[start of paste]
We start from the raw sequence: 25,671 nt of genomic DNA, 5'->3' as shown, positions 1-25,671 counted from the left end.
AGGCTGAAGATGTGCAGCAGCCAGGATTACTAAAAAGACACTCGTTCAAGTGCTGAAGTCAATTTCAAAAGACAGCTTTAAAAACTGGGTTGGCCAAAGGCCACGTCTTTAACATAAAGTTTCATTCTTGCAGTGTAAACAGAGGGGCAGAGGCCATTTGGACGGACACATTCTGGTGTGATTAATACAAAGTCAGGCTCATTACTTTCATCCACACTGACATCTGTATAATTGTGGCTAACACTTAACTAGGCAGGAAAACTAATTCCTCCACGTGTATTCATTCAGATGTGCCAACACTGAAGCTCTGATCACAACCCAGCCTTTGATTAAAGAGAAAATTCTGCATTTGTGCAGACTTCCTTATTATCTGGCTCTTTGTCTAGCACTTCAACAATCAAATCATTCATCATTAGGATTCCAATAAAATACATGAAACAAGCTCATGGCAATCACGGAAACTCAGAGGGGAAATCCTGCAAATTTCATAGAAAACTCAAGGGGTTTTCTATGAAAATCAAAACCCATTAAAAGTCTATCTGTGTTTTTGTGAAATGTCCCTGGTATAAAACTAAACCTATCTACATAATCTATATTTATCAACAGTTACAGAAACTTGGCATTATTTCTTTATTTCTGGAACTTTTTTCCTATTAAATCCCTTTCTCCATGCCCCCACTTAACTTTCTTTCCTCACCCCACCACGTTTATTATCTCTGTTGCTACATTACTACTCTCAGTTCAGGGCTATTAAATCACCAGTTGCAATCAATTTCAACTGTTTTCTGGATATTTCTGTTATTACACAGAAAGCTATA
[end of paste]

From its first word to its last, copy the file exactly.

We start from the raw sequence: 25,671 nt of genomic DNA, 5'->3' as shown, positions 1-25,671 counted from the left end.
AGGCTGAAGATGTGCAGCAGCCAGGATTACTAAAAAGACACTCGTTCAAGTGCTGAAGTCAATTTCAAAAGACAGCTTTAAAAACTGGGTTGGCCAAAGGCCACGTCTTTAACATAAAGTTTCATTCTTGCAGTGTAAACAGAGGGGCAGAGGCCATTTGGACGGACACATTCTGGTGTGATTAATACAAAGTCAGGCTCATTACTTTCATCCACACTGACATCTGTATAATTGTGGCTAACACTTAACTAGGCAGGAAAACTAATTCCTCCACGTGTATTCATTCAGATGTGCCAACACTGAAGCTCTGATCACAACCCAGCCTTTGATTAAAGAGAAAATTCTGCATTTGTGCAGACTTCCTTATTATCTGGCTCTTTGTCTAGCACTTCAACAATCAAATCATTCATCATTAGGATTCCAATAAAATACATGAAACAAGCTCATGGCAATCACGGAAACTCAGAGGGGAAATCCTGCAAATTTCATAGAAAACTCAAGGGGTTTTCTATGAAAATCAAAACCCATTAAAAGTCTATCTGTGTTTTTGTGAAATGTCCCTGGTATAAAACTAAACCTATCTACATAATCTATATTTATCAACAGTTACAGAAACTTGGCATTATTTCTTTATTTCTGGAACTTTTTTCCTATTAAATCCCTTTCTCCATGCCCCCACTTAACTTTCTTTCCTCACCCCACCACGTTTATTATCTCTGTTGCTACATTACTACTCTCAGTTCAGGGCTATTAAATCACCAGTTGCAATCAATTTCAACTGTTTTCTGGATATTTCTGTTATTACACAGAAAGCTATA